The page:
Hurricane Jose Forms In The Atlantic, East Of Hurricane Irma
Hurricane Jose forms in the Atlantic, far from land and well east of the powerful Hurricane Irma.
There's no immediate threat to land from Jose, but meteorologists warned the storm's path could change, according to the National Hurricane Center. Jose has sustained winds of 75 mph and was quickly strengthening.
Meanwhile, Hurricane Katia formed in the southwestern Gulf of Mexico, with sustained winds of 75 mph. The Mexican state of Veracruz is under a hurricane watch.
CBS News weather producer David Parkinson reports that this is the first time since 2010 that there are three named hurricanes all at once.
Jose was the 10th storm to be named in 2017 in the Atlantic. It comes on the heels of Hurricane Irma, the most powerful storm ever recorded in the Atlantic, and Harvey, which devastated the southeastern coast of Texas and parts of Louisiana with days of rain.
The eye of Irma passed over Antigua and St. Martin early Wednesday and then continued northwest with maximum sustained winds of 185 mph. As of 8 p.m. Wednesday, the National Hurricane Center said the eye of Irma is passing just north of Puerto Rico.
CBS News' Tony Dokoupil reports from San Juan that hotels in Puerto Rico's capital had folded up their operations and stores were boarded up or completely stripped clean of supplies in anticipation of the storm's wrath.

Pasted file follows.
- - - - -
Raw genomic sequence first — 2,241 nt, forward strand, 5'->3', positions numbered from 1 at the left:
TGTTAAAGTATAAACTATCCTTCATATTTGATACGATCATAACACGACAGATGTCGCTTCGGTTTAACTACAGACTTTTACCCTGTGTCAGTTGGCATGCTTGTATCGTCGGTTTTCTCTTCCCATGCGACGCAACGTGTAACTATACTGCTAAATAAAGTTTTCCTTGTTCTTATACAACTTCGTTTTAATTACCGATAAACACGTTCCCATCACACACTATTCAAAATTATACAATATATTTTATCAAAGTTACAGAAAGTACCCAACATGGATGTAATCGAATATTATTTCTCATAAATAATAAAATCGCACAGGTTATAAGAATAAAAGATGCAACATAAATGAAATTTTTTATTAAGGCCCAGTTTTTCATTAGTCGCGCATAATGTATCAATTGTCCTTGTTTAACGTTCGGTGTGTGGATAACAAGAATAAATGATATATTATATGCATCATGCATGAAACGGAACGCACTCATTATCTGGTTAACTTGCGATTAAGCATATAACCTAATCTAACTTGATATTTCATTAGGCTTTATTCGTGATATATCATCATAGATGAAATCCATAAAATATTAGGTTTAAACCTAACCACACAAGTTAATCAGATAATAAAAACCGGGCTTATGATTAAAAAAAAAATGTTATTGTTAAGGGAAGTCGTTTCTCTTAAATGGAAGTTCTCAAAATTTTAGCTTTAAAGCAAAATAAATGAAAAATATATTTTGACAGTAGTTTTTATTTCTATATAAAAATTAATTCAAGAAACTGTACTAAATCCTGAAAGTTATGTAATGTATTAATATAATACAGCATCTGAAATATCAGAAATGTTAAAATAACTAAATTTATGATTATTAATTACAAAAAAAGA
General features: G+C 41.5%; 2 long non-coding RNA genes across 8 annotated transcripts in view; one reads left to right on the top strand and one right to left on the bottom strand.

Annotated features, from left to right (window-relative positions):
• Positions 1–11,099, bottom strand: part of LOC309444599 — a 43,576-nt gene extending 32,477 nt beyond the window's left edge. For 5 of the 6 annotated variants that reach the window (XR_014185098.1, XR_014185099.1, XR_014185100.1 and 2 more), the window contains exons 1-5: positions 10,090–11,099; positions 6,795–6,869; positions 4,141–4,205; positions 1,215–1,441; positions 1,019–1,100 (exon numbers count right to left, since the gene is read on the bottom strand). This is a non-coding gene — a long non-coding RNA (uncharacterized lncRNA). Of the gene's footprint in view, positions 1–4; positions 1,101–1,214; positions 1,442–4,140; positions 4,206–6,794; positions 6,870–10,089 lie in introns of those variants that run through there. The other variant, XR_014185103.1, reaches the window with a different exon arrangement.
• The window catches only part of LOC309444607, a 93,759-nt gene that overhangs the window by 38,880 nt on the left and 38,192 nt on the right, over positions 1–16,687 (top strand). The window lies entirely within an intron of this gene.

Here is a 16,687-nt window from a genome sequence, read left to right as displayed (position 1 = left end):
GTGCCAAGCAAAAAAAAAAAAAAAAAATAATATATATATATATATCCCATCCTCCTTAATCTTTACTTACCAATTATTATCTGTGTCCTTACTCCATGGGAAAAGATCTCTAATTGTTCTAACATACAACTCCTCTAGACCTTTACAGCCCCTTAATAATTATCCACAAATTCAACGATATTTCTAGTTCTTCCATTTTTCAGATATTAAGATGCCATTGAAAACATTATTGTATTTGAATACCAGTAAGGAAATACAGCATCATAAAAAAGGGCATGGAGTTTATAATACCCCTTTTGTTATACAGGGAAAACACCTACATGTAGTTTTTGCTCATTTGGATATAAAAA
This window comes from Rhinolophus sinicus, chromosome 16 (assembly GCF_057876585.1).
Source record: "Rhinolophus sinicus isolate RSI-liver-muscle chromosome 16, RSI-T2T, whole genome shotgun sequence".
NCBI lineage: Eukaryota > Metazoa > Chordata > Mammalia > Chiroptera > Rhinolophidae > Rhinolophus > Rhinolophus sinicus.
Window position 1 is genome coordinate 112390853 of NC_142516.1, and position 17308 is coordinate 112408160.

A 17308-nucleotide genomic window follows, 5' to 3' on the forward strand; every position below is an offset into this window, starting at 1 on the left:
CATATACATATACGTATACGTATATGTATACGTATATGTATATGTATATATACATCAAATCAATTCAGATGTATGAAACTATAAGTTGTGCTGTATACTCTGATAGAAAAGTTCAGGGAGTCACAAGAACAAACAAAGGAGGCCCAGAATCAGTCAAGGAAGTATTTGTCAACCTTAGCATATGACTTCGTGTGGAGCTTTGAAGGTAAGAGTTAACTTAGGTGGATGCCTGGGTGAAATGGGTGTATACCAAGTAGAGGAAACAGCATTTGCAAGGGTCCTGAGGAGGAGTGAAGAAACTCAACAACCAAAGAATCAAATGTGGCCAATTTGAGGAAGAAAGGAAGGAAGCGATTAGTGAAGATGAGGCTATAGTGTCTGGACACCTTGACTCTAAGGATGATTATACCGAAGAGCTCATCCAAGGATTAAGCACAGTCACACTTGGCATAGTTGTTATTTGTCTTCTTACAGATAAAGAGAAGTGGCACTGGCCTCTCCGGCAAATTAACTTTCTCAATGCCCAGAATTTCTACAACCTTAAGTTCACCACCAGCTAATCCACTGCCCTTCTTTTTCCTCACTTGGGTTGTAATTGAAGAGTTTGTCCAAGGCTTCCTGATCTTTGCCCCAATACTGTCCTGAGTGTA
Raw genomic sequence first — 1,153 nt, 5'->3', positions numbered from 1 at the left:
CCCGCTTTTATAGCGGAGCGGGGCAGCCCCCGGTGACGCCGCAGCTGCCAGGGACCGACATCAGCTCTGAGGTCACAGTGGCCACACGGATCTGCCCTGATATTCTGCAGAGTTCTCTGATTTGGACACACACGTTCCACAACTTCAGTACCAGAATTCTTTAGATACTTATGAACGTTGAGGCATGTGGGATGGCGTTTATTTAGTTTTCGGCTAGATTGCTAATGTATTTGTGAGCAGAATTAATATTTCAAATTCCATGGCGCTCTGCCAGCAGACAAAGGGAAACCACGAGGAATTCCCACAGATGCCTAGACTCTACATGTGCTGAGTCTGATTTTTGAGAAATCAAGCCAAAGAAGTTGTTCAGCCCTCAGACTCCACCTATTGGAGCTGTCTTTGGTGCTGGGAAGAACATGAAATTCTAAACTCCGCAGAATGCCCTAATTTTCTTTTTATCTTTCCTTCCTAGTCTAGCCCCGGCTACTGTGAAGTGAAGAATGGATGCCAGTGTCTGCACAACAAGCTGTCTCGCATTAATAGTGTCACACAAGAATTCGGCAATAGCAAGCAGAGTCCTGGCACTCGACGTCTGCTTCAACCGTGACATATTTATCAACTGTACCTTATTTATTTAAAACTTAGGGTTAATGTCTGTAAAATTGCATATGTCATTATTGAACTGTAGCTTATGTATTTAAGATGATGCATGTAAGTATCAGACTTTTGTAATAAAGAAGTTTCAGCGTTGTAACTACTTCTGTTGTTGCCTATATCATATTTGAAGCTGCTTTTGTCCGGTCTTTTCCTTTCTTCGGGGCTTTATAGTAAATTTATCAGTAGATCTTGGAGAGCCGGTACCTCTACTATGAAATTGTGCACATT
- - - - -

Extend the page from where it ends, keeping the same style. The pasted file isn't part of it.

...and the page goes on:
The Federal Emergency Management Agency has 200 support staff on the ground in Puerto Rico, Dokoupil reported. The agency has 290,000 meals and 600,000 liters of water available for distribution.
In Florida, Gov. Rick Scott announced that an evacuation of all residents in the Florida Keys would begin Wednesday night. The area was expected to start feeling Irma's effects as soon as Friday night, Scott said.
"If you are told to evacuate, get out quickly," Scott said. "We can expect additional evacuations as this storm continues to come near our state. Everyone must listen to their local officials."
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